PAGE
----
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HCR Law Events

23 November 2021

How to deal with supply contract issues and uncertainties

There have been many media reports in the last few months relating to concerns over suppliers being able to meet demand. These supply concerns have arisen for a number of different reasons, including the impact of Brexit, the post-pandemic commercial world, driver shortages and supply shortages. More widely, however, this is affecting all industries – in particular, retail and food retail (especially in the run up to Christmas), the agricultural sector, construction and the manufacturing industry to name a few.

 

Here are some top tips in how to approach, and hopefully overcome, any supply issues in practice:

Strategy

When considering supply issues or uncertainties, it is important to consider an internal approach to dealing with and overcoming these. Most importantly, don’t take any unreasonable action that could worsen the situation. This may involve negotiating, communicating and working together to find innovative solutions.

For example, if a supplier is aware of future supply concerns which are communicated to its customer, the customer could look to place orders for larger quantities of goods and provide payment up front, or revise its obligations relating to timescales when submitting orders.

Act reasonably

Generally, in contracts, there is an implied presumption that parties will act reasonably and deal with each other honestly and fairly. Both suppliers and customers should be striving to maintain an open and transparent dialogue with each other. To have an effective and long-lasting supplier-customer relationship, the parties need to be able to talk to each other openly and liaise to find reasonable solutions that work for both parties.

Good faith obligations

Many contracts also imply that the parties will act in ‘good faith’. The ‘good faith’ concept goes beyond that of reasonableness and means that there is an expectation that the parties will work together to achieve the commercial objectives that the contract looks to cover.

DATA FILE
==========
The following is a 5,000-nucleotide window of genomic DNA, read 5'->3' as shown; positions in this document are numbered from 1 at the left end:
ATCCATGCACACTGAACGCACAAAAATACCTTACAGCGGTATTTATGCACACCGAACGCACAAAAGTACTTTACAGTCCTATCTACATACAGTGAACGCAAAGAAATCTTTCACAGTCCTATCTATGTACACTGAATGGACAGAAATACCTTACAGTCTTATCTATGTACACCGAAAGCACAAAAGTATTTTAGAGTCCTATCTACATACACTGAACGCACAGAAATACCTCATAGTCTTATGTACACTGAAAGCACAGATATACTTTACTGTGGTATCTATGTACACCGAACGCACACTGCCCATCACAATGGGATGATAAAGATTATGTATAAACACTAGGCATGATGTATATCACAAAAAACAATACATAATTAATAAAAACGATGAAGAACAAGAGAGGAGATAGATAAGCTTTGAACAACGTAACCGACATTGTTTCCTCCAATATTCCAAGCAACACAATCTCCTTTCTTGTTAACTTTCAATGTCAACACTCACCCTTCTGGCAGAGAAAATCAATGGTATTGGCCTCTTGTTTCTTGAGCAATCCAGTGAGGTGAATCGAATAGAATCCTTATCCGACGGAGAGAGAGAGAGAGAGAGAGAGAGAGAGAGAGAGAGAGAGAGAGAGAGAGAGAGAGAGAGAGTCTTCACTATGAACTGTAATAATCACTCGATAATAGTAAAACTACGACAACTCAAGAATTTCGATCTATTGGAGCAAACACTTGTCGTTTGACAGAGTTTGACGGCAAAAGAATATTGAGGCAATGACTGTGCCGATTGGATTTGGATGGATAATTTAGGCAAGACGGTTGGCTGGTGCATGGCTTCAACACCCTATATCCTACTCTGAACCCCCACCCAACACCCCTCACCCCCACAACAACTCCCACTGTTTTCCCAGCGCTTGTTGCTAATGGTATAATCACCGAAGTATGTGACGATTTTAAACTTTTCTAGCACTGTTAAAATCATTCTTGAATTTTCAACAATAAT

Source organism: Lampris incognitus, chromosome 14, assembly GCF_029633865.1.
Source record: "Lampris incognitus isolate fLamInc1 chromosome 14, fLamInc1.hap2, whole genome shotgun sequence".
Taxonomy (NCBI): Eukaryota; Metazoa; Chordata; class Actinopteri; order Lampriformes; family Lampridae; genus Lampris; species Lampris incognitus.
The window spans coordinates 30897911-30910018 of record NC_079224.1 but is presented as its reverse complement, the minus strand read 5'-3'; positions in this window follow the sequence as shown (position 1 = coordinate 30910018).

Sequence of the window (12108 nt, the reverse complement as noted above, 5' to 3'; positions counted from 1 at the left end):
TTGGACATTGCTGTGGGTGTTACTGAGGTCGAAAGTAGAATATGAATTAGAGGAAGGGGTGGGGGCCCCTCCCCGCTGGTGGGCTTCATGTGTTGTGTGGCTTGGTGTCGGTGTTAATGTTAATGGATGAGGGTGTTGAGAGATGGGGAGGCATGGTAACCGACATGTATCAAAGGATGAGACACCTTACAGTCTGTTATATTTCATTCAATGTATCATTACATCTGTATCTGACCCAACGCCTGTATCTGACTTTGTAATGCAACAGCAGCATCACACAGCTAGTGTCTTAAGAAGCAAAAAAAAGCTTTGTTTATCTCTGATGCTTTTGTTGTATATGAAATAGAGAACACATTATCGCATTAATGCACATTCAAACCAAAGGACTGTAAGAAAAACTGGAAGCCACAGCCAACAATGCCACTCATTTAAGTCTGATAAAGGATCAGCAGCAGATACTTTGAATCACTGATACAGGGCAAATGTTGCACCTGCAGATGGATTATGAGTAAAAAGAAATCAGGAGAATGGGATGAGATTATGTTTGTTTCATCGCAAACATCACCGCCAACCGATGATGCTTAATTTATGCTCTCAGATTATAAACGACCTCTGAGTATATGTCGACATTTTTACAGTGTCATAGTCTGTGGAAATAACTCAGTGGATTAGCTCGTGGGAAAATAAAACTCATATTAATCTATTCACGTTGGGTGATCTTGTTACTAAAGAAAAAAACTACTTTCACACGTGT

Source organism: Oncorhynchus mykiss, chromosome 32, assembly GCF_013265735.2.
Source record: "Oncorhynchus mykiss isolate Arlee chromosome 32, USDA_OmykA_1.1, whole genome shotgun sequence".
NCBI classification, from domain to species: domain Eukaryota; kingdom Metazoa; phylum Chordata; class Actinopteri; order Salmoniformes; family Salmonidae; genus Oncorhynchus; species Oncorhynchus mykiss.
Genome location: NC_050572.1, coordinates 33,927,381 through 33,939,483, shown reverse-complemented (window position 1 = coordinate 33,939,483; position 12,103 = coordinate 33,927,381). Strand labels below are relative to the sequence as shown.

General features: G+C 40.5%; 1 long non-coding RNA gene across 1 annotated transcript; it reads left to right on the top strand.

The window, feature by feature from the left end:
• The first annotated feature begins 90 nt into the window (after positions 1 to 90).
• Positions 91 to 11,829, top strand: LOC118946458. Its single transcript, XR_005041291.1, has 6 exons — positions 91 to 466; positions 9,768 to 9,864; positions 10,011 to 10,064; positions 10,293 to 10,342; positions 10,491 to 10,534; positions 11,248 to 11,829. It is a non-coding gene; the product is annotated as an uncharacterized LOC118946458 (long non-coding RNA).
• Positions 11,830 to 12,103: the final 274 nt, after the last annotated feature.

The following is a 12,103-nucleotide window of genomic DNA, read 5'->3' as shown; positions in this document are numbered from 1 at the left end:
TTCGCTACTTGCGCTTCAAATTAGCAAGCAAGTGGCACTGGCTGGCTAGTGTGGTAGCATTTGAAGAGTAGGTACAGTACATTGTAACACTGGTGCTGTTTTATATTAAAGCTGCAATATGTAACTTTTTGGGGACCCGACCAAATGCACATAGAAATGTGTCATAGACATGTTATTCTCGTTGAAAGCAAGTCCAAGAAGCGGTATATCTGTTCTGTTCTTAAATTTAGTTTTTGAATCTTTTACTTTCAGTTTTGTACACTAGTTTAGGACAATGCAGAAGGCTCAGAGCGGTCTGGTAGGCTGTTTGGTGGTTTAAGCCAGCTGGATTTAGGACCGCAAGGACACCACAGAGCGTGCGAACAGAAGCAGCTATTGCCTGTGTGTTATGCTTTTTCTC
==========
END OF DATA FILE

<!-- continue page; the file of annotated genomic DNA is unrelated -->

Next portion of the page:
It also implies one party will not look to take unfair advantage over the other party through acting in its own commercial interests. This is particularly relevant in contracts where there are uncertainties or supply concerns. In some contracts, ‘good faith’ obligations can be set out expressly. These obligations can be very onerous and both suppliers and customers should be aware of these.

Negotiate

Negotiation is one of the most important tools in the commercial world and even more so for long-lasting relations between parties. Successful supply contracts require parties to understand each other’s commercial position and work together amicably to find solutions when problems surface.

Communication is key

There should be an understanding between the parties where, if either party has concerns over meeting its obligations, the other party is informed as soon as possible and kept updated as to estimated timeframes and resolutions.

Cooperate to resolve unforeseen issues

Most importantly, parties should always work together to resolve issues. This generally means both parties adopting a practical approach, understanding their ‘pinch points’, but also being aware of areas where they can be more flexible.

Consider implementing forecasting obligations

Forecasting is used as a tool in many contracts to assist both parties. This provides the customer with confirmation that a quantity of orders will be fulfilled by the supplier (once accepted) and the supplier then has guaranteed orders and accordingly, guaranteed revenue. Considering this on an annual basis could assist both parties in any uncertainties over supply issues in future.

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About the Author
Gurinder Hayer, Solicitor

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